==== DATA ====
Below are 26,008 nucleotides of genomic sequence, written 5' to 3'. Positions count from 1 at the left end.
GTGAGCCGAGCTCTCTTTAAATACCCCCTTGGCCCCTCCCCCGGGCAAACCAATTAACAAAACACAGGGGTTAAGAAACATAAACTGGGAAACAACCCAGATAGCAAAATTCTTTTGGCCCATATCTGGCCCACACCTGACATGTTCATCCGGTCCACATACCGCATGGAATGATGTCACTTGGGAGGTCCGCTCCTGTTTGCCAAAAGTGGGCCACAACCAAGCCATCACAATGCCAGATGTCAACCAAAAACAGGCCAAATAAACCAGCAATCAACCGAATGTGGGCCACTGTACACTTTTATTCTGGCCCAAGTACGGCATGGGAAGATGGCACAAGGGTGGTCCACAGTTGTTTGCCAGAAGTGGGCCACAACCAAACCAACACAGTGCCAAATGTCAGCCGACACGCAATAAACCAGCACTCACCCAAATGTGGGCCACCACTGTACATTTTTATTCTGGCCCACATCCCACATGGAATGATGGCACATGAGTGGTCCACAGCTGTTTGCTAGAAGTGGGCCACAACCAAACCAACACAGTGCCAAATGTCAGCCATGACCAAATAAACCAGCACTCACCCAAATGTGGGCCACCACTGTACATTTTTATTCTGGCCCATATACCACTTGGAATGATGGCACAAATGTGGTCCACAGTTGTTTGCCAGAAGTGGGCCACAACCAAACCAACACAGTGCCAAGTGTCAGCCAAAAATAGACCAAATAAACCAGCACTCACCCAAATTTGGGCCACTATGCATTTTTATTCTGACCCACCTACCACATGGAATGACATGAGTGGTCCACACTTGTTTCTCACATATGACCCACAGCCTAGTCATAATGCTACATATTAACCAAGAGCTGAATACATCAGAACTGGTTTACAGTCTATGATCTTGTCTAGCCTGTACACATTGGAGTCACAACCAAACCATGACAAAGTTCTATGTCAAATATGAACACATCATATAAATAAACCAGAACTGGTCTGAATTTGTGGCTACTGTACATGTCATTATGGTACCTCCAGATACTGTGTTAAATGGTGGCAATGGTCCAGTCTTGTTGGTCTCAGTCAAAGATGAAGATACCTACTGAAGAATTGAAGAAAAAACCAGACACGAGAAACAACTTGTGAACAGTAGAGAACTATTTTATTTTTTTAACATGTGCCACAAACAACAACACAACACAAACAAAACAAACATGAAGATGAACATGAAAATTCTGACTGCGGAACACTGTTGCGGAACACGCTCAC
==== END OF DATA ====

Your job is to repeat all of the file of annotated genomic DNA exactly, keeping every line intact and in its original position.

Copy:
Below are 26,008 nucleotides of genomic sequence, written 5' to 3'. Positions count from 1 at the left end.
GTGAGCCGAGCTCTCTTTAAATACCCCCTTGGCCCCTCCCCCGGGCAAACCAATTAACAAAACACAGGGGTTAAGAAACATAAACTGGGAAACAACCCAGATAGCAAAATTCTTTTGGCCCATATCTGGCCCACACCTGACATGTTCATCCGGTCCACATACCGCATGGAATGATGTCACTTGGGAGGTCCGCTCCTGTTTGCCAAAAGTGGGCCACAACCAAGCCATCACAATGCCAGATGTCAACCAAAAACAGGCCAAATAAACCAGCAATCAACCGAATGTGGGCCACTGTACACTTTTATTCTGGCCCAAGTACGGCATGGGAAGATGGCACAAGGGTGGTCCACAGTTGTTTGCCAGAAGTGGGCCACAACCAAACCAACACAGTGCCAAATGTCAGCCGACACGCAATAAACCAGCACTCACCCAAATGTGGGCCACCACTGTACATTTTTATTCTGGCCCACATCCCACATGGAATGATGGCACATGAGTGGTCCACAGCTGTTTGCTAGAAGTGGGCCACAACCAAACCAACACAGTGCCAAATGTCAGCCATGACCAAATAAACCAGCACTCACCCAAATGTGGGCCACCACTGTACATTTTTATTCTGGCCCATATACCACTTGGAATGATGGCACAAATGTGGTCCACAGTTGTTTGCCAGAAGTGGGCCACAACCAAACCAACACAGTGCCAAGTGTCAGCCAAAAATAGACCAAATAAACCAGCACTCACCCAAATTTGGGCCACTATGCATTTTTATTCTGACCCACCTACCACATGGAATGACATGAGTGGTCCACACTTGTTTCTCACATATGACCCACAGCCTAGTCATAATGCTACATATTAACCAAGAGCTGAATACATCAGAACTGGTTTACAGTCTATGATCTTGTCTAGCCTGTACACATTGGAGTCACAACCAAACCATGACAAAGTTCTATGTCAAATATGAACACATCATATAAATAAACCAGAACTGGTCTGAATTTGTGGCTACTGTACATGTCATTATGGTACCTCCAGATACTGTGTTAAATGGTGGCAATGGTCCAGTCTTGTTGGTCTCAGTCAAAGATGAAGATACCTACTGAAGAATTGAAGAAAAAACCAGACACGAGAAACAACTTGTGAACAGTAGAGAACTATTTTATTTTTTTAACATGTGCCACAAACAACAACACAACACAAACAAAACAAACATGAAGATGAACATGAAAATTCTGACTGCGGAACACTGTTGCGGAACACGCTCAC